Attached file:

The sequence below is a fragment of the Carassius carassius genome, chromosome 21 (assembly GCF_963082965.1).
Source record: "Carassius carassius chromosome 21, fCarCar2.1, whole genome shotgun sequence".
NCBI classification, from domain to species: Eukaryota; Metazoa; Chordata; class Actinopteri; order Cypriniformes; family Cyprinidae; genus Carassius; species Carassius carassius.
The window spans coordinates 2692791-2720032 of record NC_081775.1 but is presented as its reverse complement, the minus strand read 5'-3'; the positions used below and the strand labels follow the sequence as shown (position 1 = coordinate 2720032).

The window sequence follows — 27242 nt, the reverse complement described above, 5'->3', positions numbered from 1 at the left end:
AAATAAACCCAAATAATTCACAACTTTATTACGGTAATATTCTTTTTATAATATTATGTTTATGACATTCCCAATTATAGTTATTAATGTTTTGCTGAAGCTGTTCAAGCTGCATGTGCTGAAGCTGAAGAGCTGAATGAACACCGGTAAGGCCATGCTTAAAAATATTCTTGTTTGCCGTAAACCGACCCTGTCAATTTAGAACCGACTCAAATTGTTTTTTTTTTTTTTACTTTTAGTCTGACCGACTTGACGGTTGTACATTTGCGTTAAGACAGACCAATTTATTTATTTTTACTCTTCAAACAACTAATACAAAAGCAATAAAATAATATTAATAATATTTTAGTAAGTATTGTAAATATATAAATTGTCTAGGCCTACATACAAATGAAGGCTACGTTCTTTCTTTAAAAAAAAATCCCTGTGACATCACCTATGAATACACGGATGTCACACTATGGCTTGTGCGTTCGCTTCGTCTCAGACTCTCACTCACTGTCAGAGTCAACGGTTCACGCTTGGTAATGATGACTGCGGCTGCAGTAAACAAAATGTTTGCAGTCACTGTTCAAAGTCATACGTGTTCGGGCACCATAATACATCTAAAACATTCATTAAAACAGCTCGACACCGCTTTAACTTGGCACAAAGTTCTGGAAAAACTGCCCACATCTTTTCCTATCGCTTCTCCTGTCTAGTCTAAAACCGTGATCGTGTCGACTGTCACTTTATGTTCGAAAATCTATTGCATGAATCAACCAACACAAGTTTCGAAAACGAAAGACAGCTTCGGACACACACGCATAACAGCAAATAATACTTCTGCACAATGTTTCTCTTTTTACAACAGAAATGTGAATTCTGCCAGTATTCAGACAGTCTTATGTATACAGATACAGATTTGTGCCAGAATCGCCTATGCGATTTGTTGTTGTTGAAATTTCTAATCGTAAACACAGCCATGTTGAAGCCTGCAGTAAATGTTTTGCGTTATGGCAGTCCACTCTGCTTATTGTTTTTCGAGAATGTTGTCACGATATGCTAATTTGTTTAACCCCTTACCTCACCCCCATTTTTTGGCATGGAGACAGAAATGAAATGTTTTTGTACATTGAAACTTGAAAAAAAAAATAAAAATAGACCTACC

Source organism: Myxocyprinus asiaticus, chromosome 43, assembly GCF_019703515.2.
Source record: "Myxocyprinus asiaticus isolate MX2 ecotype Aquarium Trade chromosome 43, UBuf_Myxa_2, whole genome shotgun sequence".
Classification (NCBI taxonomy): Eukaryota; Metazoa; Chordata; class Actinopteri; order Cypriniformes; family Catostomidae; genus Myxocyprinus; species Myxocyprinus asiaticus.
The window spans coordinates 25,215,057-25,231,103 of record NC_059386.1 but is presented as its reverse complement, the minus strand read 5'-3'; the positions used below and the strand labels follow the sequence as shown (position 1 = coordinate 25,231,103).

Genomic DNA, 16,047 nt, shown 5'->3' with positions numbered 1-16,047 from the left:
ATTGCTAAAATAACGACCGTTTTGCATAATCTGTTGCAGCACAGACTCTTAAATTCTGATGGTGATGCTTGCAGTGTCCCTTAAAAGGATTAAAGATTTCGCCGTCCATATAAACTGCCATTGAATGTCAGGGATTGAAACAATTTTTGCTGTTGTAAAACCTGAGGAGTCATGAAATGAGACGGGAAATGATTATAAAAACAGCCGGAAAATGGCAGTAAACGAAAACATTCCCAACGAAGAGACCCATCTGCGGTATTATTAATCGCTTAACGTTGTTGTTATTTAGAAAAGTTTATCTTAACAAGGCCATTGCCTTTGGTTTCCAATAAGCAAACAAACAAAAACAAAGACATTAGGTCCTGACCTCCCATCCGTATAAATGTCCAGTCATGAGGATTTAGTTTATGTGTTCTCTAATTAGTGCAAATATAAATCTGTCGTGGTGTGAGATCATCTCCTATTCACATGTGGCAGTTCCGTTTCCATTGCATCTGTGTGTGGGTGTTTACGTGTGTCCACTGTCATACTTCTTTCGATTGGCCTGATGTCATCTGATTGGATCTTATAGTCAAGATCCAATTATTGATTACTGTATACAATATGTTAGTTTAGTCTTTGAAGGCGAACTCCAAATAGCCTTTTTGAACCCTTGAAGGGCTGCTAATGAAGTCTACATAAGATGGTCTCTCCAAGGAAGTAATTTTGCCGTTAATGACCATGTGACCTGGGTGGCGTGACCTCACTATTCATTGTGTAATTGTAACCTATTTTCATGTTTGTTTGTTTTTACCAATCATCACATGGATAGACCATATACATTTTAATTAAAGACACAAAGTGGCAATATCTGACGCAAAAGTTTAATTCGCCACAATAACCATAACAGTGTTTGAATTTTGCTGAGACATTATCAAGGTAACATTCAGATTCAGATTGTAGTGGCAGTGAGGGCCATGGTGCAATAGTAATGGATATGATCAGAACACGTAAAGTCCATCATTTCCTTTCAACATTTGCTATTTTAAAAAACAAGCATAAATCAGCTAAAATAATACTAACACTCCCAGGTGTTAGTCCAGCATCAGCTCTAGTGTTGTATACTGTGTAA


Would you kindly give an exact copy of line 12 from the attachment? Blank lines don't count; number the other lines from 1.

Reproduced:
ATTGCTAAAATAACGACCGTTTTGCATAATCTGTTGCAGCACAGACTCTTAAATTCTGATGGTGATGCTTGCAGTGTCCCTTAAAAGGATTAAAGATTTCGCCGTCCATATAAACTGCCATTGAATGTCAGGGATTGAAACAATTTTTGCTGTTGTAAAACCTGAGGAGTCATGAAATGAGACGGGAAATGATTATAAAAACAGCCGGAAAATGGCAGTAAACGAAAACATTCCCAACGAAGAGACCCATCTGCGGTATTATTAATCGCTTAACGTTGTTGTTATTTAGAAAAGTTTATCTTAACAAGGCCATTGCCTTTGGTTTCCAATAAGCAAACAAACAAAAACAAAGACATTAGGTCCTGACCTCCCATCCGTATAAATGTCCAGTCATGAGGATTTAGTTTATGTGTTCTCTAATTAGTGCAAATATAAATCTGTCGTGGTGTGAGATCATCTCCTATTCACATGTGGCAGTTCCGTTTCCATTGCATCTGTGTGTGGGTGTTTACGTGTGTCCACTGTCATACTTCTTTCGATTGGCCTGATGTCATCTGATTGGATCTTATAGTCAAGATCCAATTATTGATTACTGTATACAATATGTTAGTTTAGTCTTTGAAGGCGAACTCCAAATAGCCTTTTTGAACCCTTGAAGGGCTGCTAATGAAGTCTACATAAGATGGTCTCTCCAAGGAAGTAATTTTGCCGTTAATGACCATGTGACCTGGGTGGCGTGACCTCACTATTCATTGTGTAATTGTAACCTATTTTCATGTTTGTTTGTTTTTACCAATCATCACATGGATAGACCATATACATTTTAATTAAAGACACAAAGTGGCAATATCTGACGCAAAAGTTTAATTCGCCACAATAACCATAACAGTGTTTGAATTTTGCTGAGACATTATCAAGGTAACATTCAGATTCAGATTGTAGTGGCAGTGAGGGCCATGGTGCAATAGTAATGGATATGATCAGAACACGTAAAGTCCATCATTTCCTTTCAACATTTGCTATTTTAAAAAACAAGCATAAATCAGCTAAAATAATACTAACACTCCCAGGTGTTAGTCCAGCATCAGCTCTAGTGTTGTATACTGTGTAA